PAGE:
By Eileen Drennen
Dave Cohen, the voice of Georgia State University sports for 28 years, can tell you a million details about Panther baseball, basketball and now football. What he couldn’t tell you, before researching his new book, “Matzoh Balls & Baseballs,” was who came after Sandy Koufax and Hank Greenberg in the litany of Jewish baseball players.
Consider their rarity: Of the thousands of men who played pro baseball from its earliest days, fewer than 200 were Jewish.
“I just wanted to know about this very small group,” Cohen said, who got the idea for his own book after running into former Houston (now the Astros; then the Colt .45s) pitcher Larry Yellen of Duluth, at a book-signing for another baseball book. “I just wanted to hear their stories.”
Even if all 17 of the former players Cohen talked to – including Al Rosen, Mike Epstein, Ron Blomberg and Steve Stone – didn’t smash the record books themselves, many came up with guys who did, like Jackie Robinson, Joe DiMaggio and Ty Cobb, and had tales to tell. Not just about baseball, but about balancing the dictates of their faith with the rules of the game.
Cohen is just one of 40-plus authors featured in the Marcus Jewish Community Center of Atlanta’s book festival opening Nov. 6.
Whether you want literature, history, culture – or just to get lost between the pages of a good book – the 19th annual edition of the popular Dunwoody event has you covered.
Over the course of two weeks, the festival hosts a broad range of readings, conversations, and family events from well-known names (Pat Conroy, Nicole Krauss, Yann Martel and Sara Gruen) to precocious first-timers like Morasha Winokur, 12, and Haley Metzger, 7. Seasoned reporters like Martin Fletcher (“Walking Israel”) and pop music legend Neil Sedaka (“Waking Up Is Hard to Do”) share the lineup with family-focused authors like Jessica Seinfeld (“Double Delicious”) and Rita Cosby (“Quiet Hero: Secrets From My Father’s Past”).
“We have a really good mix of history, pol tics, fiction,” co-chair Julie Kleinman said.
Since it’s a community event, she said, nearly half of the presentations are free: “We don’t want it to be inaccessible to anyone.”
19th Annual Book Festival of the MJCCAGet details about which events require tickets and find out about package deals at www.atlantajcc.org.When: Nov. 6- 21Where: Marcus Jewish Community Center of Atlanta, 5342 Tilly Mill Road, Dunwoody.
So expect all sorts of interesting juxtapositions in the 15-day event, which kicks off with TV glitz on Saturday night – Food Network star Adam Richman (“Man v. Food”) has a new book called “America the Edible: My Hungry History, From Sea to Dining Sea” – but gets scholarly the next day with “The Global Day of Jewish Learning.”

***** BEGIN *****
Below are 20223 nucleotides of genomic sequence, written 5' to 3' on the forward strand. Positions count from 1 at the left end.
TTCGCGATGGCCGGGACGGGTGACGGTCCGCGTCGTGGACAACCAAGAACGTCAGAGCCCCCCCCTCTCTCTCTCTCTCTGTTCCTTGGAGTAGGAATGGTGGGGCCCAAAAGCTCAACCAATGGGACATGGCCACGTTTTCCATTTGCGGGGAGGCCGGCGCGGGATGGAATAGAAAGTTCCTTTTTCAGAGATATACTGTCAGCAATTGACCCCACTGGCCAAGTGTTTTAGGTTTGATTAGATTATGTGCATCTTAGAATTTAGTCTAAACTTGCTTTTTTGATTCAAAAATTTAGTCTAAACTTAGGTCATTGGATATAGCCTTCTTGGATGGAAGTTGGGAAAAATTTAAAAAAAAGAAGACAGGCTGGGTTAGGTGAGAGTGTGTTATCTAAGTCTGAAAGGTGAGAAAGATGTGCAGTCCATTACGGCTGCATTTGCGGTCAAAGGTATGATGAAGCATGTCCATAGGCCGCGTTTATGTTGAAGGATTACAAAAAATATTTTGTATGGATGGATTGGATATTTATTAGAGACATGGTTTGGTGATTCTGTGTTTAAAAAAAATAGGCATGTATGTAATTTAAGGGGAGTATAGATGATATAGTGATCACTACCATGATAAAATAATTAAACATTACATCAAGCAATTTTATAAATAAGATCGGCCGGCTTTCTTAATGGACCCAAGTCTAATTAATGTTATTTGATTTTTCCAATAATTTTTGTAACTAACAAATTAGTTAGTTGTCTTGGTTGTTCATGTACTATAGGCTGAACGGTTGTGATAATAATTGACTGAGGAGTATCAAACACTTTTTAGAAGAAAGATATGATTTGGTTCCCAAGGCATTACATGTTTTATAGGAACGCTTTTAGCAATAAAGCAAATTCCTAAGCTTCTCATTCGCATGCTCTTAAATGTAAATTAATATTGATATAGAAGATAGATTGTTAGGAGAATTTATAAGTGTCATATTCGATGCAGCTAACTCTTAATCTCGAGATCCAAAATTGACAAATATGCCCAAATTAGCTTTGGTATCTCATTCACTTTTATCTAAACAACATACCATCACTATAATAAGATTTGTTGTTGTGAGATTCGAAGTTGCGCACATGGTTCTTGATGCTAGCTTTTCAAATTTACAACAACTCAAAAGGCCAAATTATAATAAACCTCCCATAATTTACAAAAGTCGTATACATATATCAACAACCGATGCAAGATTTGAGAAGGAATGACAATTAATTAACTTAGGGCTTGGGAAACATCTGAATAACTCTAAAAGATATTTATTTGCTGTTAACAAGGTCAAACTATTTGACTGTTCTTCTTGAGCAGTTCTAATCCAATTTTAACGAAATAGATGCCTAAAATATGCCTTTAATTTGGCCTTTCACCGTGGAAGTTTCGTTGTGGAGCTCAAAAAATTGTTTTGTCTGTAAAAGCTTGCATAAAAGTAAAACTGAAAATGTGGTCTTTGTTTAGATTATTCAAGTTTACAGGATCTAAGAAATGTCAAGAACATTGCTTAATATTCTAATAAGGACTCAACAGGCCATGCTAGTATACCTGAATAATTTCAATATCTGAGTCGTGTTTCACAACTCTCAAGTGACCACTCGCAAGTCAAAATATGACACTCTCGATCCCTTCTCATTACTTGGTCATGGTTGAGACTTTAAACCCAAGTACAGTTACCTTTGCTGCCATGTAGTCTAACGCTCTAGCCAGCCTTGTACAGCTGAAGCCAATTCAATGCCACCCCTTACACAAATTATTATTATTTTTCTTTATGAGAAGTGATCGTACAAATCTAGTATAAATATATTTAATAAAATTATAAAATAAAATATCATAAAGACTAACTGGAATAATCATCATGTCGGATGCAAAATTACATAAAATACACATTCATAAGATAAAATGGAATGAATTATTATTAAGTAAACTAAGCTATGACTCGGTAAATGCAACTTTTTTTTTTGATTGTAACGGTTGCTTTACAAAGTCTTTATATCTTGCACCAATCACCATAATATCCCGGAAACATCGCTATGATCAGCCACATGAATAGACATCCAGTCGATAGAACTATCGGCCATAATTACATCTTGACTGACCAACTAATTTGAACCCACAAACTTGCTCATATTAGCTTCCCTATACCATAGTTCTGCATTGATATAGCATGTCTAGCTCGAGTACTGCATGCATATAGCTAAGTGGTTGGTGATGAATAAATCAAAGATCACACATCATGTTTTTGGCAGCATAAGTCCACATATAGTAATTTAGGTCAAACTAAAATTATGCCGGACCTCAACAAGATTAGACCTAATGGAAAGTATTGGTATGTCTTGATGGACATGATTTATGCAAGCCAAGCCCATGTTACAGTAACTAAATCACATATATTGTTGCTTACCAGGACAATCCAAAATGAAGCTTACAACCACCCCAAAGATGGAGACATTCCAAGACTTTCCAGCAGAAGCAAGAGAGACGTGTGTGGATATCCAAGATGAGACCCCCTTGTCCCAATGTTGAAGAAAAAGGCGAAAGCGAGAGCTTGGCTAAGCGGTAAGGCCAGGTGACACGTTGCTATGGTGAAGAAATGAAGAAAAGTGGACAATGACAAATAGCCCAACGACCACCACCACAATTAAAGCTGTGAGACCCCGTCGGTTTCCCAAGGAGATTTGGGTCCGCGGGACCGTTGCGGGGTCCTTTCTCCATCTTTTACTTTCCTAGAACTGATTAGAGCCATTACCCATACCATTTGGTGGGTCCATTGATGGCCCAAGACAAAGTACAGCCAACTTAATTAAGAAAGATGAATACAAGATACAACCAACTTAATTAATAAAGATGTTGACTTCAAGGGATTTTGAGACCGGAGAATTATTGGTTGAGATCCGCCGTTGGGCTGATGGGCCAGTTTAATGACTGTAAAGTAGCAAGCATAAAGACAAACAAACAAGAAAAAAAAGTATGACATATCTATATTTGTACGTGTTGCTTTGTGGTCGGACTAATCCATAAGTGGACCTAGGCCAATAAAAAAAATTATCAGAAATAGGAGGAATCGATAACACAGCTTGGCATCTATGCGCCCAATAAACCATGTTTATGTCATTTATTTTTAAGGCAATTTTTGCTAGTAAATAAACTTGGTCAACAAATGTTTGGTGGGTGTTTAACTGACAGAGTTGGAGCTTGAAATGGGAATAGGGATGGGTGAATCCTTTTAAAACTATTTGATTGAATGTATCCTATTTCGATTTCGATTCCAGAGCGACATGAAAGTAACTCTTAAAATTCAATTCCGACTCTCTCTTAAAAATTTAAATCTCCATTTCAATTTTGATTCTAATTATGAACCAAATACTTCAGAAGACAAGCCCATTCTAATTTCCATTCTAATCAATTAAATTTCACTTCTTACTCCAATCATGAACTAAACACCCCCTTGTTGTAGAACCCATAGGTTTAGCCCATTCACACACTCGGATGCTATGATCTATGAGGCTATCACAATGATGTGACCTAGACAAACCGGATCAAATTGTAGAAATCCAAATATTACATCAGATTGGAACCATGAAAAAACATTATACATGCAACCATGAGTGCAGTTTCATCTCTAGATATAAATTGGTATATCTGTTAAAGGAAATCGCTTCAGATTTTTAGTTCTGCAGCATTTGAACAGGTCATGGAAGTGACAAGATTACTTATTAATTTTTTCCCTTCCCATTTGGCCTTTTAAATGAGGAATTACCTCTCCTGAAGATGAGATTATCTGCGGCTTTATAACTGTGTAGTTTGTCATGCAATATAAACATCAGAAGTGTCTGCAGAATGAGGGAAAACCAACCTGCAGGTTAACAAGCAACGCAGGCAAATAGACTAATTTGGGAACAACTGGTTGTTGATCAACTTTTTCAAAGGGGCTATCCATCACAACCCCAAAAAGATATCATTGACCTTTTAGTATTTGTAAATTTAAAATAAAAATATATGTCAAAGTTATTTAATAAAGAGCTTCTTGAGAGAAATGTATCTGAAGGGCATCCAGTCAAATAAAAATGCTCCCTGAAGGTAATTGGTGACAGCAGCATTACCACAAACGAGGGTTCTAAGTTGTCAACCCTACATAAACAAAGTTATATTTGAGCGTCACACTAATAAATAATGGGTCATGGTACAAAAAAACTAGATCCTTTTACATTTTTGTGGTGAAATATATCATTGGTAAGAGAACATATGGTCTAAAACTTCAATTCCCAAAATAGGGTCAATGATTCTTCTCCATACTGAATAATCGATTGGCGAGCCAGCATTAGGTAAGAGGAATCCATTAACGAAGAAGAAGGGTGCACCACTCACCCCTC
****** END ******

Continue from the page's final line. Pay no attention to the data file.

Designed to coincide with an international move to “get every Jewish person in the world to engage in study on that day,” Kleinman said, the day of speakers ends with video from Jerusalem of noted Talmud scholar Rabbi Adin Steinsaltz. A ceremony will honor his epic 45-year initiative to translate and explain the full sacred Hebrew text.
Local authors include Laurel Snyder (“The Pig Who Wanted to Be Kosher”), Marice Katz (“Little Slices of My Life”), Jeffrey Stepakoff (“Fireworks Over Toccoa”), and Cohen, who appears Nov. 14 with Justin Spizman (“Don’t Give up… Don’t Ever Give Up”) in a program titled “Good Sports.”
Cohen’s subjects – inlcuding two late-life converts to Judaism – conveyed a range of religious experiences. Some were more observant than others. Some sat out games on high holy days, for instance, and some didn’t.
What Cohen wanted to capture was the range of voices. Especially considering how difficult it was for classic era athletes to persuade their families – who valued education and traditional careers over all – that they could make a living playing ball.
Hall-of-Famer Hank Greenberg’s son Steve wrote the foreward to “Matzoh Balls & Baseballs.” In it, he talks about what it was like for his dad.
“The first line in his autobiography is: ‘People in my neighborhood used to say, “Mrs. Greenberg has such nice kids. It’s too bad one of them had to grow up and become a bum.” I was that bum.’ ”
Times may have changed, Cohen said. But what’s important for any community is “having that sense of pride in your community and how they contributed.”